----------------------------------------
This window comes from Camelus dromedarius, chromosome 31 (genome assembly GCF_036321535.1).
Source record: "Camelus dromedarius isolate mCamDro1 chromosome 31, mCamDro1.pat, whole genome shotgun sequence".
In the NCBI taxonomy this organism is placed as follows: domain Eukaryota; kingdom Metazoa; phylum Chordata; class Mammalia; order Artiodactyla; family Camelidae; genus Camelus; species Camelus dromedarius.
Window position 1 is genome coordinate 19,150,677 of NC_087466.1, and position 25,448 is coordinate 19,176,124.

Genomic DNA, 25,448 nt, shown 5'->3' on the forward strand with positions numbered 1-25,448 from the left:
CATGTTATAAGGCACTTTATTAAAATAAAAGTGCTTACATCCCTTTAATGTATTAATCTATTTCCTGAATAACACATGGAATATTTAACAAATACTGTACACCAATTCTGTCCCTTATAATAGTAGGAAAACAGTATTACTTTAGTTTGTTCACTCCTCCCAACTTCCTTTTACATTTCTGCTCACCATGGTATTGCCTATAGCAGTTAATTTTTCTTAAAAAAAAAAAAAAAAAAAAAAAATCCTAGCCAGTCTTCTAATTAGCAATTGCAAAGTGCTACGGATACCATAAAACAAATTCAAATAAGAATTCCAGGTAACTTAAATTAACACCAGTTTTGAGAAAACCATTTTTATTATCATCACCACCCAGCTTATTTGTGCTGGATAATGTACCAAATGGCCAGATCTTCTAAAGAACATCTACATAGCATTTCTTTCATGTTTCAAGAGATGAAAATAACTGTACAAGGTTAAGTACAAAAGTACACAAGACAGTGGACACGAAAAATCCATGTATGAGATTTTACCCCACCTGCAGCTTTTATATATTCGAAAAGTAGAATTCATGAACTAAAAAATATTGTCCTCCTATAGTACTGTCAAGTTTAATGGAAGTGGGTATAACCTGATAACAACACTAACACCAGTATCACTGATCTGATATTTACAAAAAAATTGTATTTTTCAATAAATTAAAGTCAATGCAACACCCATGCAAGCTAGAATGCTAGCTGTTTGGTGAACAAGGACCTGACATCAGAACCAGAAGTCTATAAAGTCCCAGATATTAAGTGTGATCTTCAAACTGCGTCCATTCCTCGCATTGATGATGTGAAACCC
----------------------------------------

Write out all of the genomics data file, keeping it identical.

This window comes from Camelus dromedarius, chromosome 31 (genome assembly GCF_036321535.1).
Source record: "Camelus dromedarius isolate mCamDro1 chromosome 31, mCamDro1.pat, whole genome shotgun sequence".
In the NCBI taxonomy this organism is placed as follows: domain Eukaryota; kingdom Metazoa; phylum Chordata; class Mammalia; order Artiodactyla; family Camelidae; genus Camelus; species Camelus dromedarius.
Window position 1 is genome coordinate 19,150,677 of NC_087466.1, and position 25,448 is coordinate 19,176,124.

Genomic DNA, 25,448 nt, shown 5'->3' on the forward strand with positions numbered 1-25,448 from the left:
CATGTTATAAGGCACTTTATTAAAATAAAAGTGCTTACATCCCTTTAATGTATTAATCTATTTCCTGAATAACACATGGAATATTTAACAAATACTGTACACCAATTCTGTCCCTTATAATAGTAGGAAAACAGTATTACTTTAGTTTGTTCACTCCTCCCAACTTCCTTTTACATTTCTGCTCACCATGGTATTGCCTATAGCAGTTAATTTTTCTTAAAAAAAAAAAAAAAAAAAAAAAATCCTAGCCAGTCTTCTAATTAGCAATTGCAAAGTGCTACGGATACCATAAAACAAATTCAAATAAGAATTCCAGGTAACTTAAATTAACACCAGTTTTGAGAAAACCATTTTTATTATCATCACCACCCAGCTTATTTGTGCTGGATAATGTACCAAATGGCCAGATCTTCTAAAGAACATCTACATAGCATTTCTTTCATGTTTCAAGAGATGAAAATAACTGTACAAGGTTAAGTACAAAAGTACACAAGACAGTGGACACGAAAAATCCATGTATGAGATTTTACCCCACCTGCAGCTTTTATATATTCGAAAAGTAGAATTCATGAACTAAAAAATATTGTCCTCCTATAGTACTGTCAAGTTTAATGGAAGTGGGTATAACCTGATAACAACACTAACACCAGTATCACTGATCTGATATTTACAAAAAAATTGTATTTTTCAATAAATTAAAGTCAATGCAACACCCATGCAAGCTAGAATGCTAGCTGTTTGGTGAACAAGGACCTGACATCAGAACCAGAAGTCTATAAAGTCCCAGATATTAAGTGTGATCTTCAAACTGCGTCCATTCCTCGCATTGATGATGTGAAACCC